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OmegaNYC
March 4th, 2008, 06:01 PM
Was Moses high on Mount Sinai?

Study suggests Israelites may have eaten hallucinogenics, but scholars scoff

http://msnbcmedia3.msn.com/j/msnbc/Components/Photo_StoryLevel/080304/080304-science-moses-vlarge2-130p.widec.jpg F.W. McCleave
In this 1877 lithograph, Moses is shown receiving the Ten Commandments on Mount Sinai.


MSNBC staff and news service reports
updated 27 minutes ago

JERUSALEM - When Moses brought the Ten Commandments down from Mount Sinai, he may have been high on a hallucinogenic plant, according to a new study by an Israeli psychology professor.
Writing in the British philosophy journal Time and Mind, Benny Shanon of Jerusalem’s Hebrew University said two plants in the Sinai desert contain the same psychoactive molecules as those found in plants from which the powerful Amazonian hallucinogenic brew ayahuasca is prepared.
The thunder, lightning and blaring of a trumpet which the Book of Exodus says emanated from Mount Sinai could just have been the imaginings of a people in an “altered state of awareness,” Shanon hypothesized.

“In advanced forms of ayahuasca inebriation, the seeing of light is accompanied by profound religious and spiritual feelings,” Shanon wrote.
“On such occasions, one often feels that in seeing the light, one is encountering the ground of all Being ... many identify this power as God.”
Shanon wrote that he was very familiar with the affects of the ayahuasca plant, having “partaken of the ... brew about 160 times in various locales and contexts.”

He said one of the psychoactive plants, harmal, found in the Sinai and elsewhere in the Middle East, has long been regarded by Jews in the region as having magical and curative powers.
Shanon acknowledged that he had "no direct proof of this interpretation" and said such proof cannot be expected.
Biblical scholars scoffed at Shanon's suggestion. Orthodox rabbi Yuval Sherlow told Israel Radio: “The Bible is trying to convey a very profound event. We have to fear not for the fate of the biblical Moses, but for the fate of science.”

This report includes information from Reuters and msnbc.com.

NoyokA
March 5th, 2008, 01:45 AM
I'm not defending religion here, but how do they explain the rest of the Old Testament? That must have been some party...

This reminds me of the NYTIMES article that stipulated Jesus walked on water because back then the middle east was colder and the lake was briefly frozen. I wonder how their explanation for all the other miracles?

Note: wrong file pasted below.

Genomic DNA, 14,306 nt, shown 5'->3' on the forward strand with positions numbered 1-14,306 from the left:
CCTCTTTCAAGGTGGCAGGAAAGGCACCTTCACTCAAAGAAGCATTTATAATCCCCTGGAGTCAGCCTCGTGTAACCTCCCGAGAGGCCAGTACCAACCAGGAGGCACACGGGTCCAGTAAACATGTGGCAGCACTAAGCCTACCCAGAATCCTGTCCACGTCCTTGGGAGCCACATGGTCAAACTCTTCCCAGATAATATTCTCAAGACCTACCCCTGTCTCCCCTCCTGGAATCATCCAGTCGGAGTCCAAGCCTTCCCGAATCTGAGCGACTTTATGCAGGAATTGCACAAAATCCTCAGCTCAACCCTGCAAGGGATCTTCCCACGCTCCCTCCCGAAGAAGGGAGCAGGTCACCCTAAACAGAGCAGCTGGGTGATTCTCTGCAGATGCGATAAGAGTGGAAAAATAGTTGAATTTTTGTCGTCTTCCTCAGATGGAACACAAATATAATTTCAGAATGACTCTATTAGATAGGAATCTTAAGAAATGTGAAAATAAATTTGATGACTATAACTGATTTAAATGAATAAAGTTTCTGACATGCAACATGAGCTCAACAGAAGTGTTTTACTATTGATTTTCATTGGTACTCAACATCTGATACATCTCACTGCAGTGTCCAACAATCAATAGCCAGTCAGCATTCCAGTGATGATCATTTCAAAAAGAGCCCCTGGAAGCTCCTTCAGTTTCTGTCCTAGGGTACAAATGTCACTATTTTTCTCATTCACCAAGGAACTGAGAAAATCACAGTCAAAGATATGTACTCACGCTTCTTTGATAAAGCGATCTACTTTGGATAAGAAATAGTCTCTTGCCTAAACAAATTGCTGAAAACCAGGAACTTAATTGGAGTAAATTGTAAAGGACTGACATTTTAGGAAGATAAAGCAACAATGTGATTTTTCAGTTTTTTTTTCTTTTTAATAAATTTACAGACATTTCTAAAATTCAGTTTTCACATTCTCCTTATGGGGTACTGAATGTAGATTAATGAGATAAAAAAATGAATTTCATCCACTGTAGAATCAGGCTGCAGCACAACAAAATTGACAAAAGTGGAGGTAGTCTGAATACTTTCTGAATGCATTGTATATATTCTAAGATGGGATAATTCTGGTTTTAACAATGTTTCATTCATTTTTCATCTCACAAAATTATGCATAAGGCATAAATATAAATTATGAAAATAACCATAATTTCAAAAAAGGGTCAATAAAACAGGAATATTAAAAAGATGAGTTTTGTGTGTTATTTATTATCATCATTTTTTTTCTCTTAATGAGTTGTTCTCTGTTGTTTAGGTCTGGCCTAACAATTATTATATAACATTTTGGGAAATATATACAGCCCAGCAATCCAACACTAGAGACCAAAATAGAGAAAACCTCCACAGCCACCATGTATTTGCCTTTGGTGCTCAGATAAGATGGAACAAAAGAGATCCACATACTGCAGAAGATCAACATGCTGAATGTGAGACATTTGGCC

Do these people have nothing better to do with their time?

Ninjahedge
March 11th, 2008, 12:00 PM
If you insist on the miracles being true, then you also have no problem with the world being 6000 plus years old and that we all came from two peopel that had an apple (or equivalent) fetish.


Miracles like the bread, fish and wine are not easily explained, but automatically assuming he just generated food out of thin air instead of convincing people to share the food they had all been hiding by example of his own generosity is unfair as well.

We all know how reliable "eye witness" accounts can be. And if you base you faith, and the following of a mans teachins solely based on reported miracles he performed, then you are really missing the point.

Unfortunately, most people do miss the point. They think that a man that can do magic is better to follow than one who simply makes sense. (Not saying Jesus did not do either, but he seemed more of a practical anti-establishment pacivist. I think many of the stories and miracles performed were more the generation of people around him who wanted to believe in more than just a man. In ultimate Dietal Irony, they wanted some sort of proof for their "faith".)


As for this halucinogenic tripster calling out the blue dots, whatever. Somehow him participating a mere 160 times does not lend any more creedance to his argument. I think that the exiles MAY have been tweaked up on this stuff, but it is in no way easily proven.


We have to fear not for the fate of the biblical Moses, but for the fate of science

For the church to be mocking science because of this one mans postulations is rather unfair.

MidtownGuy
March 11th, 2008, 06:13 PM
The bible...just a book of recycled archetypical imagery with some nice literary flourishes. Syncretism at its best. A glorified fable no more true or false than any other major religious document with Jesus just a long haired Horus or Apollo all over again.
Absurd but entertaining at times.

ZippyTheChimp
March 11th, 2008, 07:39 PM
Yo, Moses. Hook me up.

Optimus Prime
March 11th, 2008, 08:56 PM
Wait, Robert Moses? That explains things. No wonder he didn't drive.

NYatKNIGHT
March 13th, 2008, 09:54 AM
I can empathize with Moses when he claimed a burning bush spoke to him - I've had that happen as well.